I’ve found that students generally aren’t proactive enough to think, “Oh, I should probably go get a chair since I don’t have one?” How many kids in your classroom have come to you and said, “Miss! Miss! I found this pencil on the floor!” No matter how many times you’ve been over your routines, you still have to say, “Well, what do you think you should do with it? Maybe you should put it back in the supply case for kids that don’t have a pencil?” Or maybe you get this one: “Um, Miss…I found a staple on the floor.” What do you say?? “Thanks for letting me know. But do you really need to let me know? Can you just throw it away?”

My daughter’s teacher shared this video with me, and it perfectly captures the attitude most learners have today.

We actually play this video for our students in the classrooms we work with. It’s funny to watch the students’ reactions at first. You can see them thinking, wondering what the people “stuck” on the escalator are going to do. By the end of the video, kids are yelling, “Why don’t they just get off the escalator!?!” That’s the whole idea!

Why don’t you just solve the problem instead of waiting for someone else to do it for you? Why don’t you just throw the staple away? When you don’t have enough counters for bump, what do you think you should do about it?

There’s so much interruption in our guided math groups with kids needing things. Math workshop is designed around helping students become independent learners because they realize that you’re not going to be there to help them at every turn. They’re in 1st grade, or 2nd grade, or whatever grade you teach, and they’re 100% capable of doing things for themselves. Some problems are easy to solve if you just take ownership and responsibility.

Try showing this video in your classroom. Talk about what they’re seeing. Why didn’t the people just get off the elevator? What kept them there? What were the people missing? Why didn’t they see the simple solution? Expose your students to this idea and establish personal responsibility as an expectation. Then, when someone holds up a newly-discovered pencil or observes that they don’t have a chair, you can simply respond by saying, “Just get off the escalator,” and turn and walk away. I often use Love and Logic language along with it and say something like, “Oh, what a bummer. Let me know how that works out,” and just walk away. Because the more we “swoop and save” and are quick to help students solve their problems, we’re supporting entitlement and the students’ lack of thought. You might even play this video for parents as you enlist them to help fight this “disease” of entitlement.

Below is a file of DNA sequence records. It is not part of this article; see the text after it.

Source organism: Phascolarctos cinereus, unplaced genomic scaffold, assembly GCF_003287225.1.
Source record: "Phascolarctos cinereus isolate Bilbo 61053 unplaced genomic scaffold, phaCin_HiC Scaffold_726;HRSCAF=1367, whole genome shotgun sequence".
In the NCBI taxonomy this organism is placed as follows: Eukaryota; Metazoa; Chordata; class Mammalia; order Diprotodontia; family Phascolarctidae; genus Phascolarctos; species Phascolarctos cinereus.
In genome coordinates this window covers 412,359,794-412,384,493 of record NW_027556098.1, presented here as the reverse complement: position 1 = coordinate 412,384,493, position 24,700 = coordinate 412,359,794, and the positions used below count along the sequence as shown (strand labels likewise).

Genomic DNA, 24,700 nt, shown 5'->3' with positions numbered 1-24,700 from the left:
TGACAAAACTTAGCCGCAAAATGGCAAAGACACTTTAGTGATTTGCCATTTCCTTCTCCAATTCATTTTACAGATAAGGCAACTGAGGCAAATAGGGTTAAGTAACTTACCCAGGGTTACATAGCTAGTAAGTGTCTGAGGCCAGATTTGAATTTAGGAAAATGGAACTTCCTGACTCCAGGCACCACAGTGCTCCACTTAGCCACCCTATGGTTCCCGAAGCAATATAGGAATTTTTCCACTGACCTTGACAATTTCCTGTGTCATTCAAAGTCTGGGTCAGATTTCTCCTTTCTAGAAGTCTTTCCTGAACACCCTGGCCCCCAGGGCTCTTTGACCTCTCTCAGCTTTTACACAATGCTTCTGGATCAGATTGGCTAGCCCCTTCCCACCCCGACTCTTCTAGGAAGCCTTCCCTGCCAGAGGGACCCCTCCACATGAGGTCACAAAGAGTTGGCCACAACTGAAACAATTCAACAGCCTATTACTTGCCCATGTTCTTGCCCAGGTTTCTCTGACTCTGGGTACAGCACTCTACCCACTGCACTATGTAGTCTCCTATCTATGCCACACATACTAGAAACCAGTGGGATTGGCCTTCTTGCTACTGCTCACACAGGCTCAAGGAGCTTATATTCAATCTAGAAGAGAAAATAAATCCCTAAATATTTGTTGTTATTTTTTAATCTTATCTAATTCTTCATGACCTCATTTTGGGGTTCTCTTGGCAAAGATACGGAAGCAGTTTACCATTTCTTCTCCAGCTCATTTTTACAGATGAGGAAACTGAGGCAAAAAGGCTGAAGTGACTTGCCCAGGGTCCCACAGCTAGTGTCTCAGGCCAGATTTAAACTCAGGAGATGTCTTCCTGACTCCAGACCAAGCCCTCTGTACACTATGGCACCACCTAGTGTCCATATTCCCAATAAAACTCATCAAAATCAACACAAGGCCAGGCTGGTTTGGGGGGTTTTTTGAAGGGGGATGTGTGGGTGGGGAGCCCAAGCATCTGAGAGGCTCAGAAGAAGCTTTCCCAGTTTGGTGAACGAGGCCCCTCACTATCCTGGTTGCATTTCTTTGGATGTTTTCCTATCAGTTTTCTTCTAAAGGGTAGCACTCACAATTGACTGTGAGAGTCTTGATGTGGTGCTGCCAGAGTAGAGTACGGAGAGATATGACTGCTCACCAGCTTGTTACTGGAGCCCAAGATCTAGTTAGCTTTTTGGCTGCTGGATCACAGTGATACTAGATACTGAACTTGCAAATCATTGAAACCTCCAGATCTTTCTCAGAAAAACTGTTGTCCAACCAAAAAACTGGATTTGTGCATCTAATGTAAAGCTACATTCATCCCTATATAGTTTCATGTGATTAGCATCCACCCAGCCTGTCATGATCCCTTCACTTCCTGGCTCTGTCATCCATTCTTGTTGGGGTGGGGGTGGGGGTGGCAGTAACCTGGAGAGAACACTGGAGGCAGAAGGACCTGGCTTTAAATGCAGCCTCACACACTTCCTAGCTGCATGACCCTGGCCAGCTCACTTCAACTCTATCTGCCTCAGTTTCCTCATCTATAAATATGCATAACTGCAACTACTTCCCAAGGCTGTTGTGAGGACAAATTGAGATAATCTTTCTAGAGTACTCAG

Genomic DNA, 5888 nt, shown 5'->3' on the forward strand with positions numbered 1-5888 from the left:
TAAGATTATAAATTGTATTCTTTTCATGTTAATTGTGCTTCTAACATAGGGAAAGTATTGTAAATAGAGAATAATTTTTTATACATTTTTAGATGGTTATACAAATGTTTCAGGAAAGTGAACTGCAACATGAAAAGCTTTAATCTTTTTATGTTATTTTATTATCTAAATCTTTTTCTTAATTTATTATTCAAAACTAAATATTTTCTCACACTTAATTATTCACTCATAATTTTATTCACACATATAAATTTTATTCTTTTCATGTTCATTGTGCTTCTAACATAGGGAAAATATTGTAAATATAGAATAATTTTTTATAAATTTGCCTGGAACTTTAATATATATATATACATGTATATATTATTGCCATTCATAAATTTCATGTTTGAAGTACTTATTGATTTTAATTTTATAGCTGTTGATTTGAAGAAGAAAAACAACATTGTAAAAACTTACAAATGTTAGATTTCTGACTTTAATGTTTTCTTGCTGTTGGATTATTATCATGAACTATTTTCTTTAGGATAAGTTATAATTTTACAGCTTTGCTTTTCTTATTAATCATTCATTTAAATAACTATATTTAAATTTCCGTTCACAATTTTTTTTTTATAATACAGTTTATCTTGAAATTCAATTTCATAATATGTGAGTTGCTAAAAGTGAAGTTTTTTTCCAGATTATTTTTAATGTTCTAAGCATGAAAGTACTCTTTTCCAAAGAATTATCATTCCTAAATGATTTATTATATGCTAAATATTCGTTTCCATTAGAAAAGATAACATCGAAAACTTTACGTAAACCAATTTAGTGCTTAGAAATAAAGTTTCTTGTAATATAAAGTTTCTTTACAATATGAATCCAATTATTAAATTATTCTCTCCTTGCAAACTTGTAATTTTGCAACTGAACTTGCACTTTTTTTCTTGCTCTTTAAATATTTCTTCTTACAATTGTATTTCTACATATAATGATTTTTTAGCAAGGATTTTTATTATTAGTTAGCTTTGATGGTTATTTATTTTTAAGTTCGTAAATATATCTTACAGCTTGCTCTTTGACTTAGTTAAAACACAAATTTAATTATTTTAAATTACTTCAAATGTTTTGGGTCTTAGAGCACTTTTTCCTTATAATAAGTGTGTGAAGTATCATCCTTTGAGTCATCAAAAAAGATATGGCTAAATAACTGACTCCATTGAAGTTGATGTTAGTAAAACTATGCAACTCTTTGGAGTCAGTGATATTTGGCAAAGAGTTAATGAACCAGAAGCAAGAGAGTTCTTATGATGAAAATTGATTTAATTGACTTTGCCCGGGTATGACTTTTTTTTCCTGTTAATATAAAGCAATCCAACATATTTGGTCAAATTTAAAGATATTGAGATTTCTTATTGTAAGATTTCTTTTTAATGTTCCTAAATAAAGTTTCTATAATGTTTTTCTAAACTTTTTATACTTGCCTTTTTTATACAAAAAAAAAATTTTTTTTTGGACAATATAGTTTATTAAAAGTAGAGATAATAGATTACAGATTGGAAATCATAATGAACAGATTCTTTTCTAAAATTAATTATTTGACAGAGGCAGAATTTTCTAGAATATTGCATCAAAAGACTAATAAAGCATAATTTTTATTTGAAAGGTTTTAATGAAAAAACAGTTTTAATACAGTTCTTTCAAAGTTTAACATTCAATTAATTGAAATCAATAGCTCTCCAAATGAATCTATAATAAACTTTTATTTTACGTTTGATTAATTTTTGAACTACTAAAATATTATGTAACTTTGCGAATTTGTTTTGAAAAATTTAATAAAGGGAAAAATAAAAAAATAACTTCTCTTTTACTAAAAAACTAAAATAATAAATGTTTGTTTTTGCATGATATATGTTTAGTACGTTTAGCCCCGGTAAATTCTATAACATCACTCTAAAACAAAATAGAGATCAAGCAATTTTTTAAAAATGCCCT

We need kids to really have a hard time solving little problems. The problems become bigger as kids get older. The choices they make in the future have the potential to be far more detrimental than the decisions they make today. So, let them struggle with the little problems, because problems become bigger as kids get older. If they’ve learned to struggle well, persevere, and solve problems when the consequences of a mistake are small, they’ll be better equipped to make quality choices when they are faced with problems that carry more serious consequences later on.